WASHINGTON (CN) - Senate Democrats blocked a sprawling bipartisan energy bill Thursday after Republicans did not include federal funds to aid the lead-poisoned water crisis in Flint, Mich.
The vote followed through on threats Democrats made Wednesday after more than a week of debate in the Senate to derail the bill if it did not include Flint funding.
Republicans have pushed back against the funding because of procedural issues and unanswered questions about how Michigan would spend the money.
To stop the energy bill from going forward Thursday, Senate Democrats rallied enough support on two separate debate-ending votes known as cloture motions.
The second, decisive vote finished 43-54 against cloture, falling well short of the 60-vote threshold necessary to move forward on the legislation.
Sens. Debbie Stabenow and Gary Peters, both Michigan Democrats, took to the floor before the votes and asked for more time to negotiate an agreement with Republicans.
"We know that we can come to a resolution if there is the political will and a little more time," Stabenow said on the floor. "So that it's not just some bogus proposal, we've had things thrown out that don't solve the problem."
Stabenow said both sides have come close in recent days to reaching an agreement on federal funding to help repair the infrastructure that has exposed Flint residents to leaded water. Procedural questions halted one effort, Stabenow said, adding that the other was "paused" for reasons unclear to her.
But Lisa Murkowski, an Alaska Republican and sponsor of the energy bill, insisted that a deal is close and tried to convince her colleagues to support the legislation before continuing to the issue of Flint aid.
"Our problem is not about whether we should offset the costs of this assistance; it's how to do so in a manner that does not destroy the underlying energy bill, does not violate the Constitution or the rules that we have here in the Senate," Murkowski said on the floor.
Murkowski tried just before the vote to line up votes on amendments for Flint aid - including one offered by Stabenow and one of her own - which would have occurred after debate ended on a version of the energy bill known as a substitute amendment. Stabenow objected and told reporters later she did so to avoid setting up partisan votes on competing funding packages.
"We don't want a vote that makes the people of Flint, the children of Flint a political football," Stabenow told reporters. "If that's what we wanted - just a vote that went down, where the blame game would start - we would have already done that. What we want is help for the people of Flint."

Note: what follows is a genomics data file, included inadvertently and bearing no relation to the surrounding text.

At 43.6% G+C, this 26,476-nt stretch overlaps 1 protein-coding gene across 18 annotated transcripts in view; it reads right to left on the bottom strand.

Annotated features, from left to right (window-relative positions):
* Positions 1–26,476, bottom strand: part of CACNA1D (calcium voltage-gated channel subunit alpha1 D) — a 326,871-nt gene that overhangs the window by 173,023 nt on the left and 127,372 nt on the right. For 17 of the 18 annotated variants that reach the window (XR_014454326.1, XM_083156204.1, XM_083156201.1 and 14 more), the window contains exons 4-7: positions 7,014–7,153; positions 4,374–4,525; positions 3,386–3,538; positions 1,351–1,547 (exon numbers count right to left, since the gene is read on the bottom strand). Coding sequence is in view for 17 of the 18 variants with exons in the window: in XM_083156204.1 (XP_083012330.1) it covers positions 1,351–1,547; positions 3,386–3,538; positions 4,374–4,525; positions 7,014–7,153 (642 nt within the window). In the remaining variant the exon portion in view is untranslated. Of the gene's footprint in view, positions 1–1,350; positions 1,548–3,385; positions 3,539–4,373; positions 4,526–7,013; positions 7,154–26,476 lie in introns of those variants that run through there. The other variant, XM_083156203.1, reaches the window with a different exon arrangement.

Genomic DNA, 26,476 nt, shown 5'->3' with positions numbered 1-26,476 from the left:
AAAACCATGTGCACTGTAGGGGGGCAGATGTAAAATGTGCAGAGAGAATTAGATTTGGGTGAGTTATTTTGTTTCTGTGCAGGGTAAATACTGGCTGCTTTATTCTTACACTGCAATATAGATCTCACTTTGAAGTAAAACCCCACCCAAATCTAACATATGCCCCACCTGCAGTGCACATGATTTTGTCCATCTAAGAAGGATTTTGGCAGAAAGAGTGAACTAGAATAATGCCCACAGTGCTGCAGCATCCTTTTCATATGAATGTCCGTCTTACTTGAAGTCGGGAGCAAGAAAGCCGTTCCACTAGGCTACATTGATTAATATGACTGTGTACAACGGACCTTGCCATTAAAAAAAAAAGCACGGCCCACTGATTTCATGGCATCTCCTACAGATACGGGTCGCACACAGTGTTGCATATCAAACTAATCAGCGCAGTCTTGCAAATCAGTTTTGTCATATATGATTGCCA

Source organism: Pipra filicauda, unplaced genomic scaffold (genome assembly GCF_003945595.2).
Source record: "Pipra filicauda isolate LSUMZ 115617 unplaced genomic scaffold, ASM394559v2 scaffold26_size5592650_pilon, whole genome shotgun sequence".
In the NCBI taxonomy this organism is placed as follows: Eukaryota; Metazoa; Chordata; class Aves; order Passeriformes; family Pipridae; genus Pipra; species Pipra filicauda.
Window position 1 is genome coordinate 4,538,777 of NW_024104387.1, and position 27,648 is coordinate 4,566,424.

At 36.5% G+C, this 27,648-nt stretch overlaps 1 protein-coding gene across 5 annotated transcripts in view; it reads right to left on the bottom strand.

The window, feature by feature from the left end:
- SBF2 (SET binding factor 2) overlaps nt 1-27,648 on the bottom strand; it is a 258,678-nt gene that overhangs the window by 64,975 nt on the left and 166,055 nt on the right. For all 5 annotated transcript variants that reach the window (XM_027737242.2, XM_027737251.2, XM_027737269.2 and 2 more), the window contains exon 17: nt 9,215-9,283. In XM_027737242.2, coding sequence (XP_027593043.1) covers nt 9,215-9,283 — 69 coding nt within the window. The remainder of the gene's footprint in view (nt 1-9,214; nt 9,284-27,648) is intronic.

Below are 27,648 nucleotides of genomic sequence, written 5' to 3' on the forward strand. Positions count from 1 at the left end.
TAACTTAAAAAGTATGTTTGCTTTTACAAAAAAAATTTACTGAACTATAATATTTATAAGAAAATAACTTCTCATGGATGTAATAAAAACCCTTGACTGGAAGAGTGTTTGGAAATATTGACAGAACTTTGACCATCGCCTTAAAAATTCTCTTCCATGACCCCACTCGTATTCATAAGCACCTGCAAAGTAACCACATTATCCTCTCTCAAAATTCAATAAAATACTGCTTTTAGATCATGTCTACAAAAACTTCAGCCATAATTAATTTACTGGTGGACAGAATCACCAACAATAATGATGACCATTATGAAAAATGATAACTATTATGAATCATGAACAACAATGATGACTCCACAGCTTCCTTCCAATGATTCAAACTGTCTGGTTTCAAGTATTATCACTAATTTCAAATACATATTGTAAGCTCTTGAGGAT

Sen. John Cornyn, R-Texas, joined Murkowski on the floor to support the energy bill, saying lawmakers would be "putting the cart before the horse" by moving on Flint aid before a comprehensive assessment of cost.
He also accused Democrats of politicizing the issue instead of accepting solutions to the problem.
"It's not an effort in good faith to solve the problem," Cornyn told reporters after the votes. "It's [an attempt] to try to create an issue and a wedge, and to embarrass people. But the fact of the matter is we all share the same goal of trying to help the people of Flint. It's just not primarily a federal government responsibility. They don't even have a plan yet. They haven't done an infrastructure-integrity study to be able to know what they actually need."
But the energy bill is not dead yet. Shortly after the votes blocking the bill, Senate Majority Leader Mitch McConnell, R-Ky., filed a motion to reconsider, which would allow the Senate another vote on cloture as soon as next week.
Cornyn said Republican leadership hopes Stabenow, Peters and Murkowski can reach an agreement on Flint aid before that second vote occurs. Murkowski echoed Cornyn's hope on the Senate floor later Thursday.
Until Flint aid derailed it, the energy bill had enjoyed rare bipartisan support. It contains provisions to update the electrical grid, free up natural gas exports, and provide new subsidies for hydro and geothermal power.
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